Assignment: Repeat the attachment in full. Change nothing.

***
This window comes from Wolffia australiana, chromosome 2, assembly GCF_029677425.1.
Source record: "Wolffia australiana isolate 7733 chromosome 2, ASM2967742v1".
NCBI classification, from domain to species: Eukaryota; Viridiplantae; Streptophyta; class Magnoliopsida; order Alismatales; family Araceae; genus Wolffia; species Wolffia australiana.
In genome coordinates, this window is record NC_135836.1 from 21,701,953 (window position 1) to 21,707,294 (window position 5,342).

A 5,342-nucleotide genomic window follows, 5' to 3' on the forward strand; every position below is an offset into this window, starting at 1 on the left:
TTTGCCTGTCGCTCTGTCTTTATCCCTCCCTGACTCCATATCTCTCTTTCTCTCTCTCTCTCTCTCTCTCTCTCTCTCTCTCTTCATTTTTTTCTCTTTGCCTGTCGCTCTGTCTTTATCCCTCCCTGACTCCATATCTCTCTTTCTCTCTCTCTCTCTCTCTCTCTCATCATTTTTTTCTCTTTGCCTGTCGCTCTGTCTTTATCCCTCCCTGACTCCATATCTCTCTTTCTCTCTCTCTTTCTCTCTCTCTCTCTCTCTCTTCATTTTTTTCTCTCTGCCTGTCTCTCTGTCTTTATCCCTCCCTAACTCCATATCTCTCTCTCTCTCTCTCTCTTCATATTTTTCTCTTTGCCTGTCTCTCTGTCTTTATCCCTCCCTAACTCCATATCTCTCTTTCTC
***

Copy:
This window comes from Wolffia australiana, chromosome 2, assembly GCF_029677425.1.
Source record: "Wolffia australiana isolate 7733 chromosome 2, ASM2967742v1".
NCBI classification, from domain to species: Eukaryota; Viridiplantae; Streptophyta; class Magnoliopsida; order Alismatales; family Araceae; genus Wolffia; species Wolffia australiana.
In genome coordinates, this window is record NC_135836.1 from 21,701,953 (window position 1) to 21,707,294 (window position 5,342).

A 5,342-nucleotide genomic window follows, 5' to 3' on the forward strand; every position below is an offset into this window, starting at 1 on the left:
TTTGCCTGTCGCTCTGTCTTTATCCCTCCCTGACTCCATATCTCTCTTTCTCTCTCTCTCTCTCTCTCTCTCTCTCTCTCTCTTCATTTTTTTCTCTTTGCCTGTCGCTCTGTCTTTATCCCTCCCTGACTCCATATCTCTCTTTCTCTCTCTCTCTCTCTCTCTCTCATCATTTTTTTCTCTTTGCCTGTCGCTCTGTCTTTATCCCTCCCTGACTCCATATCTCTCTTTCTCTCTCTCTTTCTCTCTCTCTCTCTCTCTCTTCATTTTTTTCTCTCTGCCTGTCTCTCTGTCTTTATCCCTCCCTAACTCCATATCTCTCTCTCTCTCTCTCTCTTCATATTTTTCTCTTTGCCTGTCTCTCTGTCTTTATCCCTCCCTAACTCCATATCTCTCTTTCTC